Tin Minstrel Bank - Type
(A Rare Variation)
by Sy Schreckinger – ANTIQUE TOY WORLD Magazine – November, 2009
HISTORY BOOKS RECOUNT the suffering and
humiliation resulting from racial and anti-black sentiment, both in this
country and abroad. III-will and hostility laid the foundations for the
introduction of prejudicial art, literature, music, as well as various
manufactured items. Children's playthings proved non-exempt, as evidenced
in the world encompassing mechanical penny banks.
The majority of examples of such penny banks were
manufactured in the United States and Germany. The "Jolly Nigger Bank"
(Figure 1) was the most popular example and, by far, the most abundantly
produced in this country. The Tin "Minstrel Bank" (Figure 2) was Germany's
version of "Jolly Nigger". The total number produced surpassed all other
tinplate mechanical banks manufactured in that country, and by more than
There are a few variations of Tin "Minstrel Bank" and
these pertain solely to exterior design graphics. One of these, seen in
Figure 3, is our subject for discussion and a puzzle to be unraveled.
Because of its remarkable resemblance to the most common example (Figure
2), it was thought to have been a creation of Saalheimer and Strauss Tin
Works. Located in Nurnberg, Germany, then the center of European tinplate
toy production, this firm was a prestigious and important manufacturer of
tin toys, novelty items and mechanical banks.
Figure 4 represents a page from a Saalheimer and
Strauss wholesale catalog, circa 1923, in which their "Minstrel Bank" was
featured. Imprinted below the minstrel's face is an instructive verse.
Activation of the mechanical (Figure 2) is achieved by following these
instructions: "Press the lever lightly, Watch my tongue appear, Save a
penny nightly, Make your fortune here". Initially, the lever located at
the side of the bank is thrust downward and held in position. A coin is
then placed upon the minstrel's protruding tongue, as indicated in Figure
5. When the lever is released, the tongue and money recede into the bank.
Deposits are retrieved by unlocking the square key-lock coin retainer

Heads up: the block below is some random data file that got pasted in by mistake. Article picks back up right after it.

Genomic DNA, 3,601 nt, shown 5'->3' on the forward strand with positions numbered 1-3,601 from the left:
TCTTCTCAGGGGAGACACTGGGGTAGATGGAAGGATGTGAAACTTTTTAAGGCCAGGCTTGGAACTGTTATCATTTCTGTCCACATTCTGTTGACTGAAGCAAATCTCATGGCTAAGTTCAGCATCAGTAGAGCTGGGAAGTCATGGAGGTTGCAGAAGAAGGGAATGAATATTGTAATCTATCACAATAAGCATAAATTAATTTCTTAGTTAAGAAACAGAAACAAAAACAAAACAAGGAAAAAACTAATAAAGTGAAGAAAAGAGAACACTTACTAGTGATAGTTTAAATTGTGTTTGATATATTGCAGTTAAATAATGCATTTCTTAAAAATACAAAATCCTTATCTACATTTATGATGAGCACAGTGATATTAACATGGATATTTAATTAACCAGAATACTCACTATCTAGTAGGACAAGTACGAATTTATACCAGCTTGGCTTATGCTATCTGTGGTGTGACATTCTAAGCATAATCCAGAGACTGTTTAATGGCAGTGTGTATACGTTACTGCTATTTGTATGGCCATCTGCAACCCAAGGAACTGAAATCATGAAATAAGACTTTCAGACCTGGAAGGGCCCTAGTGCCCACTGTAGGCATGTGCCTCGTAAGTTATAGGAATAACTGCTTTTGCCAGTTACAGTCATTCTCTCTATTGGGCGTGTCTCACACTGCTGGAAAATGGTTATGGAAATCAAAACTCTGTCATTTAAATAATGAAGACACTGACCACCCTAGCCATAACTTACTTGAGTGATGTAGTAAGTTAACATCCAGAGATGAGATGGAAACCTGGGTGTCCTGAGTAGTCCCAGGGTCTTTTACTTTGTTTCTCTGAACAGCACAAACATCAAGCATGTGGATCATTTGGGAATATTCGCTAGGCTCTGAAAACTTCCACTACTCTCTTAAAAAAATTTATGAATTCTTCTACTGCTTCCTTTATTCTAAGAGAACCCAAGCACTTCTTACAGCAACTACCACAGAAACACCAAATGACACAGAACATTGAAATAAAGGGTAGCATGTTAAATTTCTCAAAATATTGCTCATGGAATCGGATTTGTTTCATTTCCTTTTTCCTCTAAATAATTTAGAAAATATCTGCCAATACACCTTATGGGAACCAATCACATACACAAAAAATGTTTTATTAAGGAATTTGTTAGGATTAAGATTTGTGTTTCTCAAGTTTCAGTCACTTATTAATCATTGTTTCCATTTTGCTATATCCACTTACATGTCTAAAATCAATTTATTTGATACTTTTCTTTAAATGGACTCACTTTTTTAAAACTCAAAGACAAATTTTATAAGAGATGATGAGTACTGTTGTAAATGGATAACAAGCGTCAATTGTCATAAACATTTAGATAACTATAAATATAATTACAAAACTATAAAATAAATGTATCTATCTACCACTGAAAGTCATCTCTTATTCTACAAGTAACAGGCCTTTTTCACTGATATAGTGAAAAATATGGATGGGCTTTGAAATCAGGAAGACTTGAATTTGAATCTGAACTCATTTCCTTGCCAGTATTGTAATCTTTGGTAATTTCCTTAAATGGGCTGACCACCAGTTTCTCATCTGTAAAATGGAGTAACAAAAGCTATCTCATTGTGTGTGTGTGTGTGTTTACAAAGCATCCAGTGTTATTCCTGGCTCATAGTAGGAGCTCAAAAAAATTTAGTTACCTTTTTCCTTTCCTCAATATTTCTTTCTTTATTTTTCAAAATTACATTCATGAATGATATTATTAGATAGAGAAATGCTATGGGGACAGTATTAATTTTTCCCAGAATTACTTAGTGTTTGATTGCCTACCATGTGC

underneath the base.
With one exception, all variants of "Minstrel Bank"
appear identical and operate in a similar manner. The exception is that
the most common example, seen in Figure 2, and the scarcest example
(Figure 3) do not exhibit a verse beneath the minstrel's face.
The assumption of manufacture by Saalheimer and Strauss
prevailed until recently when a fully intact, flat tinplate, lithographed
sheet was discovered. It contained several images similar to those
decorating the facade of the "Minstrel Bank" seen in Figure 3. Flat sheets
of lithographed tinplate such as these are utilized by the toy
manufacturer to be inserted into a die cutting, bending and assembling
machine in order to create a finished mechanical bank.
Interestingly, the following wordage had been imprinted
upon the aforementioned tinplate sheet: "M.N.2 E. Sanchez – 11 – 11 – 29 –
1.1.20 Ejemplases PLANTILLA Nrd 158-RICO – S.A." This loosely translates
as: Template Example, Number 158, Design Patent, E. Sanchez, on November
11, 1929, Rico, South America. (Author's note: It is merely an assumption
on my part that the initials "S.A" represent "South America".)
Unfortunately, with only limited information, and until
additional factual data is uncovered, one can only offer assumptions and
possibilities as to who might have actually manufactured the bank seen in
Figure 3. Conceivably, Mr. Sanchez supplied Saalheimer and Strauss with
the design graphics of his bank. The company, in turn, translated the
images to lithographed tinplate sheets. These were utilized to create the
completed mechanical banks, (Figure 3), which were then forwarded to Mr.
Sanchez for distribution in his country. A second explanation may be that
Mr. Sanchez himself had produced the mechanical after acquiring the
tinplate bank-forming machinery from Saalheimer and Strauss.
In sharp contrast to the common Saalheimer and Strauss
"Minstrel Bank" (Figure 2), the E. Sanchez example is considered quite
scarce, with few examples appearing in present day collections. Despite
its fragile tinplate construction and diminutive size (i.e. Height: 6-7/8
inches. Width: 2-7/8 inches), the "Minstrel Bank", (Figure 3), is an
extremely illusive, attractive and desirable addition to a mechanical bank
Acknowledgments: The superb example "Minstrel Bank"
(Figure 2) was photographed from the collection of Steve and Marilyn
The superb example E. Sanchez "Minstrel Bank" (Figure
3) is in the collection of Bob Weiss.